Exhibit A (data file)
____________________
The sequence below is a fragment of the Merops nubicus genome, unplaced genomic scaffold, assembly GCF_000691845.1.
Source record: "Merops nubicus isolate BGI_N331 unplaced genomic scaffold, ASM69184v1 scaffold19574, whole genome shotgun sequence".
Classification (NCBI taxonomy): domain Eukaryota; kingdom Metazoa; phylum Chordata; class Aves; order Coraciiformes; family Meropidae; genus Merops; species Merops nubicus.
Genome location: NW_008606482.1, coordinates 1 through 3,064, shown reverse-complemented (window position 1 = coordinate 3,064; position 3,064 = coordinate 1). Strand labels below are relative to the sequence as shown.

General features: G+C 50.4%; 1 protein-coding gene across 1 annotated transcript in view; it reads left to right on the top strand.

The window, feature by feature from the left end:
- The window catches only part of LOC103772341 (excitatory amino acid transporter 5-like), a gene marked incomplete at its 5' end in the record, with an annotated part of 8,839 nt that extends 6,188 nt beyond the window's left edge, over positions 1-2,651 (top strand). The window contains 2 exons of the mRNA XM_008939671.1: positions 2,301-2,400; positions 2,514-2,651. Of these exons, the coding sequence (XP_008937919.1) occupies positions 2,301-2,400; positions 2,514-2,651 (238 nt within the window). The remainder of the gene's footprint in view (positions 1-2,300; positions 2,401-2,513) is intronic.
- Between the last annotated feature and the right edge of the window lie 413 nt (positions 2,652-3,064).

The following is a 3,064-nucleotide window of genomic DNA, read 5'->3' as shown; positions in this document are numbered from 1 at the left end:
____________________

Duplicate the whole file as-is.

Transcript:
The sequence below is a fragment of the Merops nubicus genome, unplaced genomic scaffold, assembly GCF_000691845.1.
Source record: "Merops nubicus isolate BGI_N331 unplaced genomic scaffold, ASM69184v1 scaffold19574, whole genome shotgun sequence".
Classification (NCBI taxonomy): domain Eukaryota; kingdom Metazoa; phylum Chordata; class Aves; order Coraciiformes; family Meropidae; genus Merops; species Merops nubicus.
Genome location: NW_008606482.1, coordinates 1 through 3,064, shown reverse-complemented (window position 1 = coordinate 3,064; position 3,064 = coordinate 1). Strand labels below are relative to the sequence as shown.

General features: G+C 50.4%; 1 protein-coding gene across 1 annotated transcript in view; it reads left to right on the top strand.

The window, feature by feature from the left end:
- The window catches only part of LOC103772341 (excitatory amino acid transporter 5-like), a gene marked incomplete at its 5' end in the record, with an annotated part of 8,839 nt that extends 6,188 nt beyond the window's left edge, over positions 1-2,651 (top strand). The window contains 2 exons of the mRNA XM_008939671.1: positions 2,301-2,400; positions 2,514-2,651. Of these exons, the coding sequence (XP_008937919.1) occupies positions 2,301-2,400; positions 2,514-2,651 (238 nt within the window). The remainder of the gene's footprint in view (positions 1-2,300; positions 2,401-2,513) is intronic.
- Between the last annotated feature and the right edge of the window lie 413 nt (positions 2,652-3,064).

The following is a 3,064-nucleotide window of genomic DNA, read 5'->3' as shown; positions in this document are numbered from 1 at the left end: